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## Walks on graphs and tensor products

Recently I asked a question on MO about some computations I’d done with Catalan numbers awhile ago on this blog, and Scott Morrison gave a beautiful answer explaining them in terms of quantum groups. Now, I don’t exactly know how quantum groups work, but along the way he described a useful connection between walks on graphs and tensor products of representations which at least partially explains one of the results I’d been wondering about and also unites several other related computations that have been on my mind recently.

Let $G$ be a compact group and let $\text{Rep}(G)$ denote the category of finite-dimensional unitary representations of $G$. As in the finite case, due to the existence of Haar measure, $\text{Rep}(G)$ is semisimple (i.e. every unitary representation decomposes uniquely into a sum of irreducible representations), and via the diagonal action it comes equipped with a tensor product with the property that the character of the tensor product is the product of the characters of the factors.

Question: Fix a representation $V \in \text{Rep}(G)$. What is the multiplicity of the trivial representation in $V^{\otimes n}$?

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The problems from IMO 2009 are now available. I haven’t had much time to work on them, though.

There are two classical geometry problems, which I already know I won’t attempt. While I am well aware that classical geometry often requires a great deal of ingenuity, I am also aware of the existence of the field of automatic geometric theorem proving. On this subject I largely agree with Doron Zeilberger: it is more interesting to find an algorithm to prove classes of theorems than to prove individual theorems. The sooner we see areas like classical geometry as “low-level,” the sooner we can work on the really interesting “high-level” stuff. (Plus, I’m not very good at classical geometry.)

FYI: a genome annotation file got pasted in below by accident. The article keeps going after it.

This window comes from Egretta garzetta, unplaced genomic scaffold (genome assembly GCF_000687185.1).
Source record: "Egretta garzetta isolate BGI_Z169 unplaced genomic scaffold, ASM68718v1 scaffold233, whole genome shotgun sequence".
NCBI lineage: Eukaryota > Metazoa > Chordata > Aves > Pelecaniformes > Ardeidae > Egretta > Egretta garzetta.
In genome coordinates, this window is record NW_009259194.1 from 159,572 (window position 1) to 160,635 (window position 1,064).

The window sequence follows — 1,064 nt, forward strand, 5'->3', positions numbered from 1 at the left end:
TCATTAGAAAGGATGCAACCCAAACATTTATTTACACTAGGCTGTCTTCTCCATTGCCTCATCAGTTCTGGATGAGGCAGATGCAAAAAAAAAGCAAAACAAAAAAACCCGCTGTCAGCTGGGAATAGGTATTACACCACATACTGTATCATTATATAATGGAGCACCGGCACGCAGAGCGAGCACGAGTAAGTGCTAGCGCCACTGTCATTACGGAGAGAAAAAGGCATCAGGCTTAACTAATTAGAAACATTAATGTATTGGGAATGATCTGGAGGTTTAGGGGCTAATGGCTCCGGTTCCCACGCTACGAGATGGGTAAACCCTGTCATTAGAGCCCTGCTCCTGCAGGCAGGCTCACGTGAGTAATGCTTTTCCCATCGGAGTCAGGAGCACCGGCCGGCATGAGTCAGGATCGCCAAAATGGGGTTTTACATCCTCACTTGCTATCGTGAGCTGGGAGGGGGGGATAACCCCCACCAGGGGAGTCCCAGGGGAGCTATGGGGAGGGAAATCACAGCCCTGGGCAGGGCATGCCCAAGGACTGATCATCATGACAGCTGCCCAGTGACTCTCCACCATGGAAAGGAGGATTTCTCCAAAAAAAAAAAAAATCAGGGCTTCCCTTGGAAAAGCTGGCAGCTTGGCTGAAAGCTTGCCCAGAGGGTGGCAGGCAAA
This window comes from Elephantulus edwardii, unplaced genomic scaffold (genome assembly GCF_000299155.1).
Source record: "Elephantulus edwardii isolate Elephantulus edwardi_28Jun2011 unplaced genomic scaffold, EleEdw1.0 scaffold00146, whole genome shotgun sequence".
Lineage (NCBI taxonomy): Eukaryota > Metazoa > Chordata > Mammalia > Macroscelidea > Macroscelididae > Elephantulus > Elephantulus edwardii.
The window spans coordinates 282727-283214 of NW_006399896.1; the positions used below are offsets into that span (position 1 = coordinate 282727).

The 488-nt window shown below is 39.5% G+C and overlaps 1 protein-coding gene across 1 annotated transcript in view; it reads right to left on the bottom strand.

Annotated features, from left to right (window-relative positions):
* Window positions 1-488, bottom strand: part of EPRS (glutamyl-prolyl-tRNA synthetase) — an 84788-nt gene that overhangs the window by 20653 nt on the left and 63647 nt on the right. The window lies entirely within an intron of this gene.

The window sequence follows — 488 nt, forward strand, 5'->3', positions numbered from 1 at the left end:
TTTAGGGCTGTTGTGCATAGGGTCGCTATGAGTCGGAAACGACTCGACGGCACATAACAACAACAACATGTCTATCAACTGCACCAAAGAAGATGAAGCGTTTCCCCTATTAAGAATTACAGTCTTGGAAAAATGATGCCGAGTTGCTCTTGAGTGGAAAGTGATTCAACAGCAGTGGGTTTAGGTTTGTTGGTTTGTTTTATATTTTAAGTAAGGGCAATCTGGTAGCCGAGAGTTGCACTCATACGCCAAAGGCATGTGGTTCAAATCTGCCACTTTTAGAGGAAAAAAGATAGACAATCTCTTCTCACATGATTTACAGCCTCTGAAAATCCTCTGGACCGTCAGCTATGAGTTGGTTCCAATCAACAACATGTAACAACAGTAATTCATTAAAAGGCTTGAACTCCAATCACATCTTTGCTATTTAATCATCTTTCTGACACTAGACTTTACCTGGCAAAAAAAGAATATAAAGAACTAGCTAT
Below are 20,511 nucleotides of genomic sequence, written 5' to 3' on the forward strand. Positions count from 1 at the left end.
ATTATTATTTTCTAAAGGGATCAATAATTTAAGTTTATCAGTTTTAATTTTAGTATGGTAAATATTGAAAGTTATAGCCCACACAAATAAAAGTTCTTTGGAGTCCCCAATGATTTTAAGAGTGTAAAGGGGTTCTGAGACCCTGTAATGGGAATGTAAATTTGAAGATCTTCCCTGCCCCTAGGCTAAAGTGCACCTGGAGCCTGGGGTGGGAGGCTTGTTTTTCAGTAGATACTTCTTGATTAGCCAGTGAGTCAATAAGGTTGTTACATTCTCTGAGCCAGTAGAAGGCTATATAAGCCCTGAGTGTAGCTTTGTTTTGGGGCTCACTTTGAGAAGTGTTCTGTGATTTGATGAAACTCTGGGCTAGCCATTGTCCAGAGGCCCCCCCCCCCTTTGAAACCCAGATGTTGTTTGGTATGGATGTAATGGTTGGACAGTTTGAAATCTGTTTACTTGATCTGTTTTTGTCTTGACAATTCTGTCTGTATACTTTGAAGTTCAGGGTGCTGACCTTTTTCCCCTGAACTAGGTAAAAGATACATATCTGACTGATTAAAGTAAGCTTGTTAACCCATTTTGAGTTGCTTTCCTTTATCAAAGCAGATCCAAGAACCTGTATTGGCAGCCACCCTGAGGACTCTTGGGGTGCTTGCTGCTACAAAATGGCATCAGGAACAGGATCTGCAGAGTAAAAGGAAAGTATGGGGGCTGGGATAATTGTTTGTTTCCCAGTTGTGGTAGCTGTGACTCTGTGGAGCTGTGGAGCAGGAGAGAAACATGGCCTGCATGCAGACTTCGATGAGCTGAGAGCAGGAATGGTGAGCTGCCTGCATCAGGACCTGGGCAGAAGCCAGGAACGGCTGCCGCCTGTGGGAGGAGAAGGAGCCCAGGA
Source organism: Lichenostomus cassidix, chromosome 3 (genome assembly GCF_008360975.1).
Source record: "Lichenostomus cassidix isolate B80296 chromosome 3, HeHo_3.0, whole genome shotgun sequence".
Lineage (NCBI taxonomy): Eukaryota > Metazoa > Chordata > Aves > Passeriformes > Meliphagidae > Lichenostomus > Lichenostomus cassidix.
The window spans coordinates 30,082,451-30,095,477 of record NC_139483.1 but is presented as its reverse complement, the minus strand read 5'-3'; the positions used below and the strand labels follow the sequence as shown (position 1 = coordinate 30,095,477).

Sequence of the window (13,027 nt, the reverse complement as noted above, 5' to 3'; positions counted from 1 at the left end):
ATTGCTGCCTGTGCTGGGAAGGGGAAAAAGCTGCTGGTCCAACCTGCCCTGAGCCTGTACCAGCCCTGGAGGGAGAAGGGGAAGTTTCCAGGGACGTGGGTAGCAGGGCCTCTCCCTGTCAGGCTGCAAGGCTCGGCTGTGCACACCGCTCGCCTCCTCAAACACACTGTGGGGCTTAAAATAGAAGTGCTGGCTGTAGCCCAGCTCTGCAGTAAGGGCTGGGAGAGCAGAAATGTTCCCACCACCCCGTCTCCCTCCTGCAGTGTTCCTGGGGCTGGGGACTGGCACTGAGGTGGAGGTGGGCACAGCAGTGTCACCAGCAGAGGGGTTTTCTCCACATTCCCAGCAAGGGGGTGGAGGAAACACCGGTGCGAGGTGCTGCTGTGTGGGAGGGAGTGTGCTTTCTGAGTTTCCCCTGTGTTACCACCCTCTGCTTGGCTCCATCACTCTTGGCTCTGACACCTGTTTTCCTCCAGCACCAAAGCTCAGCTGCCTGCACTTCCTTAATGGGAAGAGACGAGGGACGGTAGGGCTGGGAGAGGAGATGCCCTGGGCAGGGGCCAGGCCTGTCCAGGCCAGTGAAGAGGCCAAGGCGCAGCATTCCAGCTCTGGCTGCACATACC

Zeilberger’s typical example of a type of theorem with a proof system is the addition or multiplication of very large numbers: it is more interesting to prove $(a + 1)(a - 1) = a^2 - 1$ symbolically than it is to prove individual “theorems” such as $999 \cdot 1001 = 999999$. Zeilberger himself played a significant role in the creation of another proof system, but for the far less trivial case of hypergeometric identities (which includes binomial identities as a special case).

But so I can make my point concretely, I’d like to discuss some examples based on the types of problems most of us had to deal with in middle or high school.

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## The Catalan numbers, regular languages, and orthogonal polynomials

I’ve been inspired by The Unapologetic Mathematician (and his pages and pages of archives!) to post more often, at least for the remainder of the summer. So here is a circle of ideas I’ve been playing with for some time.

Let $C(x) = \sum_{n \ge 0} C_n x^n$ be the ordinary generating function for the ordered rooted trees on $n+1$ vertices (essentially we ignore the root as a vertex). This is one of the familiar definitions of the Catalan numbers. From a species perspective, ordered rooted trees are defined by the functional equation

$\displaystyle C(x) = \frac{1}{1 - xC(x)}$.

The generating function $\frac{1}{1 - x} = 1 + x^2 + ...$ describes the species $\textsc{Seq}$ of sequences. So what this definition means is that, after tossing out the root, an ordered rooted tree is equivalent to a sequence of ordered rooted trees (counting their roots) in the obvious way; the roots of these trees are precisely the neighbors of the original root. Multiplying out gets us a quadratic equation we can use to find the usual closed form of $C(x)$, but we can instead recursively apply the above to obtain the beautiful continued fraction

$\displaystyle C(x) = \frac{1}{1 - \frac{x}{1 - \frac{x}{1 - ...}}}$.

Today’s discussion will center around this identity and some of its consequences.

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